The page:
בעזה שולט ארגון טרור, המנהל לחימה נגד מדינת ישראל ואזרחיה. משכך, בהתאם להחלטת ממשלת ישראל, כפי שאושרה על ידי בית המשפט העליון, כניסה של תושבי רצועת לשטחה של מדינת ישראל ומעברם לאיו”ש מתאפשר רק מטעמים הומניטאריים חריגים, בדגש על מקרים רפואיים דחופים. הבקשה הנוכחית לא העלתה טעמים מסוג זה”

“The request by 26 residents of the Gaza Strip to take part in the Bethlehem Marathon was examined by the authorised authorities and it was decided to refuse the application as it does not meet the criteria established for the passage between Gaza and Judea and Samaria.

Gaza is ruled by a terrorist organisation which wages warfare against the State of Israel and its citizens. Thus, in accordance with the decision of the Government of Israel – as has been approved by the Supreme Court – the entry of residents of the [Gaza] Strip to the territory of the State of Israel and their passage to Judea and Samaria is possible only for exceptional humanitarian reasons, with emphasis on urgent medical cases. The current request did not raise such reasons.” File:Flickr - Israel Defense Forces - Humanitarian Passage through the Erez Crossings.jpg

We can therefore understand that the parts of this official response which were deemed by the BBC “not necessary to include” on the grounds of their being “irrelevant” are the fact that the specific requests made by the Gaza runners were examined and considered, together with the fact that the criteria for entry from the Gaza Strip into Israel were established by the Government of Israel and the Supreme Court, rather than by the IDF as readers of this article might well be led to understand. Additionally, the fact that Hamas wages war against Israel and its civilian citizens was apparently also deemed “irrelevant”.

The BBC’s reputation for accuracy and impartiality – together with its audiences’ understanding of the Middle East – would be much enhanced were it to publish ‘Right of Reply’ responses in full rather than resorting to manipulative censorship.  

News, UK Jews and the BBC

As readers of the Jewish Chronicle and The Commentator may already be aware, a recently released report from the Institute for Jewish Policy Research reveals that according to data collected in early 2010, whilst 88% of the Jewish community in the UK watched BBC television news and 52% used the BBC News website, 79% of those polled perceived some degree of bias against Israel in BBC-produced material. 36% considered the BBC’s output to be ‘heavily biased’ and 43% considered it ‘somewhat biased’ against Israel.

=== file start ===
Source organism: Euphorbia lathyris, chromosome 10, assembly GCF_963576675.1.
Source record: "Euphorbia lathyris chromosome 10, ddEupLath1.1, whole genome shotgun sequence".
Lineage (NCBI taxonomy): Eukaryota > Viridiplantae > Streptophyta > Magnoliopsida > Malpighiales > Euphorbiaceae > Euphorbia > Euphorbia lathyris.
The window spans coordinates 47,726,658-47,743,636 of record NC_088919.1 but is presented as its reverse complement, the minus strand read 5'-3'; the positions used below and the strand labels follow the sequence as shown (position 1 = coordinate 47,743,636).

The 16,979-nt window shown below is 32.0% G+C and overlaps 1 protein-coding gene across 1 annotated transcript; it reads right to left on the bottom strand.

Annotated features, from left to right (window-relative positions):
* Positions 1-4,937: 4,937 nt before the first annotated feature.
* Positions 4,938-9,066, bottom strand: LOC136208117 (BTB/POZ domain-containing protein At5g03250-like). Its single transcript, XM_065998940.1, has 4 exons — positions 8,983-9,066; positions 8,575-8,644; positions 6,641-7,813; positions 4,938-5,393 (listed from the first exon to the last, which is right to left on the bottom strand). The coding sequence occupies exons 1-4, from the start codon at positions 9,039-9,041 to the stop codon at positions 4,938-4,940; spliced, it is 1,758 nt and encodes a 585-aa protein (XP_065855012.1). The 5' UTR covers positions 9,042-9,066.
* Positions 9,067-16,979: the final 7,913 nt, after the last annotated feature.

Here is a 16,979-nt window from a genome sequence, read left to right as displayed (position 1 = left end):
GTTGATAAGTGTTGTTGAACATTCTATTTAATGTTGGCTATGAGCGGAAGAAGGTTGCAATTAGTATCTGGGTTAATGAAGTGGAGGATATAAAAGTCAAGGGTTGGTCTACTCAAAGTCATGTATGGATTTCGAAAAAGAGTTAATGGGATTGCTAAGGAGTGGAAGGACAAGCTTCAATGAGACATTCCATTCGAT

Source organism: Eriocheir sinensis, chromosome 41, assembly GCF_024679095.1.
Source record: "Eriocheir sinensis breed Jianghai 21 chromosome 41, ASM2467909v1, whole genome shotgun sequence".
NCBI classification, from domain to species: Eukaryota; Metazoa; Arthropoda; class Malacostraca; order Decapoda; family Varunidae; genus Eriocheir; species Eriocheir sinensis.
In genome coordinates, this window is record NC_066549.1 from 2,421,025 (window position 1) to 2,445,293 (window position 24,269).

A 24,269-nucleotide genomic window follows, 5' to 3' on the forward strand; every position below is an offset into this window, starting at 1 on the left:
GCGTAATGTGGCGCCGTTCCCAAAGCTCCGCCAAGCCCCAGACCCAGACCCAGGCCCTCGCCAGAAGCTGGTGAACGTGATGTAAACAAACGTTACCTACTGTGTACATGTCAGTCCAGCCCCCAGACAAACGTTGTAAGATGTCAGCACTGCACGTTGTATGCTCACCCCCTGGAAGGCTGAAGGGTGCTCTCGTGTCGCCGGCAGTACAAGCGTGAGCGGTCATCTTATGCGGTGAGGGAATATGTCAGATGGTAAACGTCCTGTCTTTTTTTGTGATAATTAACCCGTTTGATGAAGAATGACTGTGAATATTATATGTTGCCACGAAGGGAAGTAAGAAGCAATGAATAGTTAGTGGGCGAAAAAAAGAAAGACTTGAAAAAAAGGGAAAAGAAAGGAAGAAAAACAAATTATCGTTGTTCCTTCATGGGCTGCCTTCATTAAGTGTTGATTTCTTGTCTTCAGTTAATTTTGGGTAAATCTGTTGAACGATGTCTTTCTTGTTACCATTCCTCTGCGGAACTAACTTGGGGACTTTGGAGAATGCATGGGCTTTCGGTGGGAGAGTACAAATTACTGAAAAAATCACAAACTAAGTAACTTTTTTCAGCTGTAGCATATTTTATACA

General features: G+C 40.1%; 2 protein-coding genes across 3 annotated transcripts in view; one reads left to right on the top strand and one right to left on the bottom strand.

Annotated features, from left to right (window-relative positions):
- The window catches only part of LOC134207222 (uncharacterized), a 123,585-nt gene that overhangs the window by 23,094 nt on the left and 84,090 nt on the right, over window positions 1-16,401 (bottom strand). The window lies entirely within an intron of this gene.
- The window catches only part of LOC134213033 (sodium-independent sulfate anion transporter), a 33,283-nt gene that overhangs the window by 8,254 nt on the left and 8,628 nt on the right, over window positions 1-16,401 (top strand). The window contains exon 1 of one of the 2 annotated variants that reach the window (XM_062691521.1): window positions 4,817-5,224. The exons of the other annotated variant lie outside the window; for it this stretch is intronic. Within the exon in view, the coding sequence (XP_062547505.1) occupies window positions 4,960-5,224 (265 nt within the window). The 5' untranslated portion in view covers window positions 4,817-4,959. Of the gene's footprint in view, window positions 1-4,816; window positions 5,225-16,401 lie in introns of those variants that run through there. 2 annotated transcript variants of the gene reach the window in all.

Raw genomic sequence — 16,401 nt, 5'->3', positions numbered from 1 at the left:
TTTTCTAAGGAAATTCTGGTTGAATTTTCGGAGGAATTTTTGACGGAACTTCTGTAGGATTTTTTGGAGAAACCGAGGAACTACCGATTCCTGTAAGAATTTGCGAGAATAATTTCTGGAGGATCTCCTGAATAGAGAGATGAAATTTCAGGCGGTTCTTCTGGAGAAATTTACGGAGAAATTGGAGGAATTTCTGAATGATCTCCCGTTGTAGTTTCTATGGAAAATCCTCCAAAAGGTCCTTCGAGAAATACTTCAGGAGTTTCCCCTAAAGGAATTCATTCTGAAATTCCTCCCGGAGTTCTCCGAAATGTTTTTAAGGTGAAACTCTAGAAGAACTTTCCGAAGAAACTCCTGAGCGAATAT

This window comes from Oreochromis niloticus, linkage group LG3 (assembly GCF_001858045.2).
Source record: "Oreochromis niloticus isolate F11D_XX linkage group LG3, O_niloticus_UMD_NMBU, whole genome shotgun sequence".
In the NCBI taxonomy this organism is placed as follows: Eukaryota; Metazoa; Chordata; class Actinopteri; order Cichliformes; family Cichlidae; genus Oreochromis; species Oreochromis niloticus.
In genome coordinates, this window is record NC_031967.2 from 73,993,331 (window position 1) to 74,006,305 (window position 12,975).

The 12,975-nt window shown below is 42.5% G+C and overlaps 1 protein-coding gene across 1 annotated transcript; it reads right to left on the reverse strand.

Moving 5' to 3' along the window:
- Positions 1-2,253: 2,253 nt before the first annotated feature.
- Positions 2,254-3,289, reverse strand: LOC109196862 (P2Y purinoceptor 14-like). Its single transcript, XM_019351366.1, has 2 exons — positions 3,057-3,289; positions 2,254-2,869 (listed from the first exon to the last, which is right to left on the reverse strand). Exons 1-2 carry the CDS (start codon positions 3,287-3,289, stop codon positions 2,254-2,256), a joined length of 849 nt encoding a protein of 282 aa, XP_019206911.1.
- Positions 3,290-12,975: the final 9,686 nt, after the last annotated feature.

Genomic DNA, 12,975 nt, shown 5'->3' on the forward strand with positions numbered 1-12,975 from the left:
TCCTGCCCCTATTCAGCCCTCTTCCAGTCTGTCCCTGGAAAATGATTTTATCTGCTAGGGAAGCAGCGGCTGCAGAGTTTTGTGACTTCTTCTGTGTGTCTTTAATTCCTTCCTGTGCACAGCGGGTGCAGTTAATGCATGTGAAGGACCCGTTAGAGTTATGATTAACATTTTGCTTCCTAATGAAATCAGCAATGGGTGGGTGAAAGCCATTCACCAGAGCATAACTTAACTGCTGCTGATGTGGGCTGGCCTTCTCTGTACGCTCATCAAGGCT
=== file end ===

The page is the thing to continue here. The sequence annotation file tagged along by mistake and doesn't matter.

The full report can be read here

After effects: BBC accuracy failure used to promote hate

Back in March, when the UN HRC produced a report in which it established that the son of BBC Arabic journalist Jihad Masharawi had been killed as a result of a misfired terrorist rocket in November 2012, BBC Watch wrote:

“The BBC used the story of Omar Masharawi to advance the narrative of Israel as a ruthless killer of innocent children. It did so in unusually gory detail which etched the story in audiences’ minds, but without checking the facts, and with no regard whatsoever for its obligations to accuracy and impartiality. BBC reporters and editors  – including Jon Donnison, Paul Danahar and the many others who distributed the story via Twitter – rushed to spread as far and wide as possible a story they could not validate, but which fit in with their own narrative.

It is impossible to undo the extensive damage done by the BBC with this story. No apology or correction can now erase it from the internet or from the memories of the countless people who read it or heard it.”

Last week the Zionist Federation in the UK held a concert to celebrate Israel’s 65th anniversary. Outside the venue, a demonstration organized by one of the Iranian regime’s mouthpieces in the West – the Islamic Human Rights Commission – was documented by British blogger Richard Millett. Below is one of Richard’s photographs of the demonstration.

IHRC at ZF event

Is the BBC responsible for the fact that Khomeinist sympathisers intent upon Israel’s destruction and the spread of hate speech against Jews use that image to promote their cause? No.

Is the BBC responsible for the fact that the picture of a father carrying his son who was killed as a result of a terrorist missile can be misrepresented as an image depicting Israeli “murder”? Yes. 

Because if BBC journalists in the Gaza Strip at the time had adhered to their own editorial guidelines on accuracy and impartiality, that story would not have been promoted as part of a preconceived narrative depicting Israelis as ‘baby killers’ and that image would not have become entrenched in the minds of the general public as a depiction of Israeli wrong-doing.